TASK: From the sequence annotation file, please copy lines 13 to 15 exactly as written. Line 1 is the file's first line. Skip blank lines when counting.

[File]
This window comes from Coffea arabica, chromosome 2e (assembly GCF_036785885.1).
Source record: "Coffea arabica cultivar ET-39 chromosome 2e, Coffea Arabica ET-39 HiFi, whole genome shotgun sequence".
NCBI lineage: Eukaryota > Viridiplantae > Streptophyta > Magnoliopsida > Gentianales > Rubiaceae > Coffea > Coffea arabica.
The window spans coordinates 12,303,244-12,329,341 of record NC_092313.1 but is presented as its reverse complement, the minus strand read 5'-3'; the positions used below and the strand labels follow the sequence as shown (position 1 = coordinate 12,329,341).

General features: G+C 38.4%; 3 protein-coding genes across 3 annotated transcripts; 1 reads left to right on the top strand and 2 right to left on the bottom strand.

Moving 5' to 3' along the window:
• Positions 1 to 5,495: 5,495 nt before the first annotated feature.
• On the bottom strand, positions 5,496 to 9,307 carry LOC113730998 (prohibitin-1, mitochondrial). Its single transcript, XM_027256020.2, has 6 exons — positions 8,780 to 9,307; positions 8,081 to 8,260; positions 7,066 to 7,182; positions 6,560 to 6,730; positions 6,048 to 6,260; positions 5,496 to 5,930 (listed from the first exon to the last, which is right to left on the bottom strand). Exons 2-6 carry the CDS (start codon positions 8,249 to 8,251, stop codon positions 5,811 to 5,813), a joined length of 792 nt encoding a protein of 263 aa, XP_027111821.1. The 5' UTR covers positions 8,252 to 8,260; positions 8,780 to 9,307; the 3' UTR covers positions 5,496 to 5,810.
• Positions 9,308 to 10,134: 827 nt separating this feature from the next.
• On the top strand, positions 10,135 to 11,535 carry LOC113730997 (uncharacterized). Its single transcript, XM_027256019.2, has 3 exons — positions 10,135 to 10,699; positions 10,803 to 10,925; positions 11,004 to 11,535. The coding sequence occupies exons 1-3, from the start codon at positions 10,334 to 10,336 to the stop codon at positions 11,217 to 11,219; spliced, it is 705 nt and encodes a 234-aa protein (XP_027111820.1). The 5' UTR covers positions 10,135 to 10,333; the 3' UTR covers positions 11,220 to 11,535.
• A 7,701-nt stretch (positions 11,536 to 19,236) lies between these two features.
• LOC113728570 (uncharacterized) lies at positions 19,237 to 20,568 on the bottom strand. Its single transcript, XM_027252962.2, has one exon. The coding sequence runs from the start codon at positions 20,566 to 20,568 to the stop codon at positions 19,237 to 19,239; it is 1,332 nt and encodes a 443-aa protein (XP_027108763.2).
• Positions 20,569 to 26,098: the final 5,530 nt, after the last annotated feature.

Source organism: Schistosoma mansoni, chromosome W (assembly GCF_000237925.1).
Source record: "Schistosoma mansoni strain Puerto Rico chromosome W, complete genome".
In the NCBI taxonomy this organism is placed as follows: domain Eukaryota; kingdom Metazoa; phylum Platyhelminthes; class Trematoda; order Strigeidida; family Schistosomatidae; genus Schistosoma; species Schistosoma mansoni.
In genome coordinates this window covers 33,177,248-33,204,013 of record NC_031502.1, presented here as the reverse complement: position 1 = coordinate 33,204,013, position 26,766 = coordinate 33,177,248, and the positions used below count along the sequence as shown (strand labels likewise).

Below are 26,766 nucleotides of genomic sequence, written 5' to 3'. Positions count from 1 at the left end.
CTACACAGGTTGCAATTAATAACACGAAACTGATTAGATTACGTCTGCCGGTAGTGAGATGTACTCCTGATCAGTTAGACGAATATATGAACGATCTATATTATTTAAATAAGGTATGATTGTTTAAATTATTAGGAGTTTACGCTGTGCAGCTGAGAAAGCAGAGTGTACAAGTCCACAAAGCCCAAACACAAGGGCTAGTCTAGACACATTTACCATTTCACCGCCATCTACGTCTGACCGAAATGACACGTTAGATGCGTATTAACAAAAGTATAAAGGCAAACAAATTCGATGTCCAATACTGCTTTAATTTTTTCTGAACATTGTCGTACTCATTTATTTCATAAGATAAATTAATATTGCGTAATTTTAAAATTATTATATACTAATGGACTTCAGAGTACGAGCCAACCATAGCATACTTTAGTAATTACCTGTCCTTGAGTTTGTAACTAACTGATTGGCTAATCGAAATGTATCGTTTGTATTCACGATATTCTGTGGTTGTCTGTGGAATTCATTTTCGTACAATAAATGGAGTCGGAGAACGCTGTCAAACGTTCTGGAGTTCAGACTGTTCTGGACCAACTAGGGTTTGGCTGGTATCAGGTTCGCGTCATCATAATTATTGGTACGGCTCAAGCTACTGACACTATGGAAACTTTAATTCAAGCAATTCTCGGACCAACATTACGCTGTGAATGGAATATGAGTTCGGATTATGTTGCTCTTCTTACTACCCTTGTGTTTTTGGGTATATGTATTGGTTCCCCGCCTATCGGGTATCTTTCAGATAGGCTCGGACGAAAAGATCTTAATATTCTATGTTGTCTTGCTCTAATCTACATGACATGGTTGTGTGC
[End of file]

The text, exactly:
• Positions 20,569 to 26,098: the final 5,530 nt, after the last annotated feature.

Source organism: Schistosoma mansoni, chromosome W (assembly GCF_000237925.1).
Source record: "Schistosoma mansoni strain Puerto Rico chromosome W, complete genome".